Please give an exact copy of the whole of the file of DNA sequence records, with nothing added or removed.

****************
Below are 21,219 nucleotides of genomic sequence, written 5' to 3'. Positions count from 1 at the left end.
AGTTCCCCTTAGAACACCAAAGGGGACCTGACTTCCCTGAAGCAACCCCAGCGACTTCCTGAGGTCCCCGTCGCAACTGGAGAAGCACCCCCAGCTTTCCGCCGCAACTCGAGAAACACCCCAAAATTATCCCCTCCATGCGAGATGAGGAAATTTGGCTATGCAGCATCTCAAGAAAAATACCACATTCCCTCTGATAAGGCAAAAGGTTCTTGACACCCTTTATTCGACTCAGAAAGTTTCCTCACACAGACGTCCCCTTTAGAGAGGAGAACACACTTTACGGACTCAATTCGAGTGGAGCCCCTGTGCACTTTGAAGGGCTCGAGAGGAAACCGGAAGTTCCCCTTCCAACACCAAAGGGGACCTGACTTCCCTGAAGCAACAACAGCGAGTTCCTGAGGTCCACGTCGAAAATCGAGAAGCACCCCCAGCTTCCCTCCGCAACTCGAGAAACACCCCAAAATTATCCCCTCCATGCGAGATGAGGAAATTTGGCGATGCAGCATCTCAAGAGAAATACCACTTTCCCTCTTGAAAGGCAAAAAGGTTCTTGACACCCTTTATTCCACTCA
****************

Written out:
Below are 21,219 nucleotides of genomic sequence, written 5' to 3'. Positions count from 1 at the left end.
AGTTCCCCTTAGAACACCAAAGGGGACCTGACTTCCCTGAAGCAACCCCAGCGACTTCCTGAGGTCCCCGTCGCAACTGGAGAAGCACCCCCAGCTTTCCGCCGCAACTCGAGAAACACCCCAAAATTATCCCCTCCATGCGAGATGAGGAAATTTGGCTATGCAGCATCTCAAGAAAAATACCACATTCCCTCTGATAAGGCAAAAGGTTCTTGACACCCTTTATTCGACTCAGAAAGTTTCCTCACACAGACGTCCCCTTTAGAGAGGAGAACACACTTTACGGACTCAATTCGAGTGGAGCCCCTGTGCACTTTGAAGGGCTCGAGAGGAAACCGGAAGTTCCCCTTCCAACACCAAAGGGGACCTGACTTCCCTGAAGCAACAACAGCGAGTTCCTGAGGTCCACGTCGAAAATCGAGAAGCACCCCCAGCTTCCCTCCGCAACTCGAGAAACACCCCAAAATTATCCCCTCCATGCGAGATGAGGAAATTTGGCGATGCAGCATCTCAAGAGAAATACCACTTTCCCTCTTGAAAGGCAAAAAGGTTCTTGACACCCTTTATTCCACTCA